By: Amy Hoch Hogenson and Samantha Jones*
Your gender marker is the “M” or “F” on your driver’s license, birth certificate, and passport that indicates if you are a male or female. It is something most people give little thought to. But, for those who do not identify with the gender assigned to them at birth, the marker can be a source of struggle.
Missouri statute §193.215 provides that if a person wishes to amend their gender marker on their birth certificate, a court must enter an order indicating that the sex of an individual has been changed by “surgical procedure” and that their name has been changed. Understandably, many people may have reservations about being forced to undergo a surgical procedure: financial cost, potential complications, recovery time, and effectiveness being just a few of those concerns.
The continuing legal issue is: How does the court interpret the definition of surgical procedure? When a person thinks of surgical procedure, often the first image that comes to mind is a cold operating room and a scalpel. However, Dorland’s Medical Dictionary defines “surgery” as, ”the branch of health science that treats diseases, injuries, and deformities by manual or operative methods” and “procedure” as, “a series of steps for doing something.” By this definition, could laser hair removal, hormone replacement therapy, or a minor cosmetic surgery allow an individual to change their gender marker? It’s a question yet to be decided which we must leave to the court but, until a case provides the answer, those who wish to change their gender marker without having sexual reassignment surgery, cannot predict how they will fare in the legal system.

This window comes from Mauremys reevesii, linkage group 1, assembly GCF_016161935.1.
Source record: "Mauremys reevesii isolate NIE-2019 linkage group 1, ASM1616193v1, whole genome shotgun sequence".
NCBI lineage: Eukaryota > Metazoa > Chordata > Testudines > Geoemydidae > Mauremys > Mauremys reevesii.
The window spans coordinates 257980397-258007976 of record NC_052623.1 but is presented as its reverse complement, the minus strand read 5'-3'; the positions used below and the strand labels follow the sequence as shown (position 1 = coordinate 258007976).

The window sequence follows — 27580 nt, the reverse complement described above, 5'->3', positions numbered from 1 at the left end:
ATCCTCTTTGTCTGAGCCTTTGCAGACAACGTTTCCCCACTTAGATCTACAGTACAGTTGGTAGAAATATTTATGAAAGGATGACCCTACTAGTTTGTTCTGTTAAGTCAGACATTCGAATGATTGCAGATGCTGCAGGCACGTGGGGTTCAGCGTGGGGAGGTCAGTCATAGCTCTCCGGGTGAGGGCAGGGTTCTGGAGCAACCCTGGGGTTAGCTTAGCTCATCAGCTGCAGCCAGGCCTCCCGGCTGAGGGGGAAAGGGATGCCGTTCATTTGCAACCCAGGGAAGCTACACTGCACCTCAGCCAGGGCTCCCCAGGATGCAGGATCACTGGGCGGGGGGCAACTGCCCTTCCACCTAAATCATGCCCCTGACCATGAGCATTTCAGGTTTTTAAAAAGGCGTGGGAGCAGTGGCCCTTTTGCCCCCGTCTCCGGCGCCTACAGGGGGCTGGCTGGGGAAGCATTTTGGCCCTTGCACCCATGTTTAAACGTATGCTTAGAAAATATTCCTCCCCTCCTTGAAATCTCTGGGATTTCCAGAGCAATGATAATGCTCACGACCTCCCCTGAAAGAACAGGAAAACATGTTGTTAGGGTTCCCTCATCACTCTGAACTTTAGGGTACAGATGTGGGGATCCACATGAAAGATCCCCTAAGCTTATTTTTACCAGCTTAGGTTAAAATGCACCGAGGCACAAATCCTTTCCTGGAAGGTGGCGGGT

For those who do not identify with either “male” or “female,” the law has not yet addressed their gender marker in any fashion, and there is no acknowledged means of legally addressing the situation without a test case which may be hard fought by the State of Missouri and very expensive for the litigant.
*Amy Hoch Hogenson is an attorney practicing in areas of law which frequently address gender. Samantha Jones is a law student currently working in a clerkship with Paule, Camazine & Blumenthal, , P.C.